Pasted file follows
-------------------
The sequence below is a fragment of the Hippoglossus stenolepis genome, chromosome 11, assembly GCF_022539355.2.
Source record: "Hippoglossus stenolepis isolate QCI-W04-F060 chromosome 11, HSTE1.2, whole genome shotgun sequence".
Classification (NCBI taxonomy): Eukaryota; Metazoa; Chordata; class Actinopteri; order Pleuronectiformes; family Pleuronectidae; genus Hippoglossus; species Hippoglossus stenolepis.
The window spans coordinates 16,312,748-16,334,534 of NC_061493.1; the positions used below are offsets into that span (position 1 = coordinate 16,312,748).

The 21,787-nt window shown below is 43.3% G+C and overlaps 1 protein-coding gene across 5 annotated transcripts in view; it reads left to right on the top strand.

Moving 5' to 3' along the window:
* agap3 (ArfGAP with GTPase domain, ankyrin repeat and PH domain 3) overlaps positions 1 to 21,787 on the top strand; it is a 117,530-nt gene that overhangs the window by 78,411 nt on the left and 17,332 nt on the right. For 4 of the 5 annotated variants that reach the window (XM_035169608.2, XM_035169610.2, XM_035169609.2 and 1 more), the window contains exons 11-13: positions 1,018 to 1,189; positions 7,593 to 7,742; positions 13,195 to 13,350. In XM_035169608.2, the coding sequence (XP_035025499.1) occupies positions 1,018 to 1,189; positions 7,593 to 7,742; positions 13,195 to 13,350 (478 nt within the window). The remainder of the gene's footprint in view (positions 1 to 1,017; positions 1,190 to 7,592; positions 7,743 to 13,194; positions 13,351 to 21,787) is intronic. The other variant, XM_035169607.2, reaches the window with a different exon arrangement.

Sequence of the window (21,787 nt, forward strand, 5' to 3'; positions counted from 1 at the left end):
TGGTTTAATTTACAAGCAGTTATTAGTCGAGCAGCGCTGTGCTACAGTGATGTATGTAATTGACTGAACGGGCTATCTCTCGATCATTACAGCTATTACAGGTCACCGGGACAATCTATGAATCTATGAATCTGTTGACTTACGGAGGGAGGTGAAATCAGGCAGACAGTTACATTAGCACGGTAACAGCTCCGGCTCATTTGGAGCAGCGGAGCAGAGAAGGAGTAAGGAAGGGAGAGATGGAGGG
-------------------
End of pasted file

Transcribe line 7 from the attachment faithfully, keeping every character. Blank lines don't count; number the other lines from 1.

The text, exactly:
* agap3 (ArfGAP with GTPase domain, ankyrin repeat and PH domain 3) overlaps positions 1 to 21,787 on the top strand; it is a 117,530-nt gene that overhangs the window by 78,411 nt on the left and 17,332 nt on the right. For 4 of the 5 annotated variants that reach the window (XM_035169608.2, XM_035169610.2, XM_035169609.2 and 1 more), the window contains exons 11-13: positions 1,018 to 1,189; positions 7,593 to 7,742; positions 13,195 to 13,350. In XM_035169608.2, the coding sequence (XP_035025499.1) occupies positions 1,018 to 1,189; positions 7,593 to 7,742; positions 13,195 to 13,350 (478 nt within the window). The remainder of the gene's footprint in view (positions 1 to 1,017; positions 1,190 to 7,592; positions 7,743 to 13,194; positions 13,351 to 21,787) is intronic. The other variant, XM_035169607.2, reaches the window with a different exon arrangement.